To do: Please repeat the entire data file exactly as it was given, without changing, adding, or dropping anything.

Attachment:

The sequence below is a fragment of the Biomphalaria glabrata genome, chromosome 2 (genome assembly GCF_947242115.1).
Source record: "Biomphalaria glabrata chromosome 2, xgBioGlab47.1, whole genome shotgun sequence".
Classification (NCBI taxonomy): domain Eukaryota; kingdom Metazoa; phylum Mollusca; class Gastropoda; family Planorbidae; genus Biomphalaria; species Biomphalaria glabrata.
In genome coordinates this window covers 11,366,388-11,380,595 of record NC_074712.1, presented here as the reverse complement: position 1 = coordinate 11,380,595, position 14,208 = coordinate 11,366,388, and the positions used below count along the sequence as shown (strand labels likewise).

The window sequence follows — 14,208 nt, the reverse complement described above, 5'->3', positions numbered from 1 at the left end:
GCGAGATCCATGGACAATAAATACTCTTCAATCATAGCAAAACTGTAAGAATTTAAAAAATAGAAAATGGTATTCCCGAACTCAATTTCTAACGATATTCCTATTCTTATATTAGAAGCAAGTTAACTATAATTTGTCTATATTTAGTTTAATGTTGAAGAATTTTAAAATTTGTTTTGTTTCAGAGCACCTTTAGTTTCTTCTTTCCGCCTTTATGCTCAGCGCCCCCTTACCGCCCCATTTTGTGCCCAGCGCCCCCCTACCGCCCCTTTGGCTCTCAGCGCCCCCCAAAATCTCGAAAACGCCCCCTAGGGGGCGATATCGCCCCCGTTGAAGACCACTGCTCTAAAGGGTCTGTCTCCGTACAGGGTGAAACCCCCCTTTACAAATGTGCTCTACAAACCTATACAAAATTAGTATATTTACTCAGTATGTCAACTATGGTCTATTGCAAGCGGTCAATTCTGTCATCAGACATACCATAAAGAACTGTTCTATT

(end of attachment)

The sequence below is a fragment of the Biomphalaria glabrata genome, chromosome 2 (genome assembly GCF_947242115.1).
Source record: "Biomphalaria glabrata chromosome 2, xgBioGlab47.1, whole genome shotgun sequence".
Classification (NCBI taxonomy): domain Eukaryota; kingdom Metazoa; phylum Mollusca; class Gastropoda; family Planorbidae; genus Biomphalaria; species Biomphalaria glabrata.
In genome coordinates this window covers 11,366,388-11,380,595 of record NC_074712.1, presented here as the reverse complement: position 1 = coordinate 11,380,595, position 14,208 = coordinate 11,366,388, and the positions used below count along the sequence as shown (strand labels likewise).

The window sequence follows — 14,208 nt, the reverse complement described above, 5'->3', positions numbered from 1 at the left end:
GCGAGATCCATGGACAATAAATACTCTTCAATCATAGCAAAACTGTAAGAATTTAAAAAATAGAAAATGGTATTCCCGAACTCAATTTCTAACGATATTCCTATTCTTATATTAGAAGCAAGTTAACTATAATTTGTCTATATTTAGTTTAATGTTGAAGAATTTTAAAATTTGTTTTGTTTCAGAGCACCTTTAGTTTCTTCTTTCCGCCTTTATGCTCAGCGCCCCCTTACCGCCCCATTTTGTGCCCAGCGCCCCCCTACCGCCCCTTTGGCTCTCAGCGCCCCCCAAAATCTCGAAAACGCCCCCTAGGGGGCGATATCGCCCCCGTTGAAGACCACTGCTCTAAAGGGTCTGTCTCCGTACAGGGTGAAACCCCCCTTTACAAATGTGCTCTACAAACCTATACAAAATTAGTATATTTACTCAGTATGTCAACTATGGTCTATTGCAAGCGGTCAATTCTGTCATCAGACATACCATAAAGAACTGTTCTATT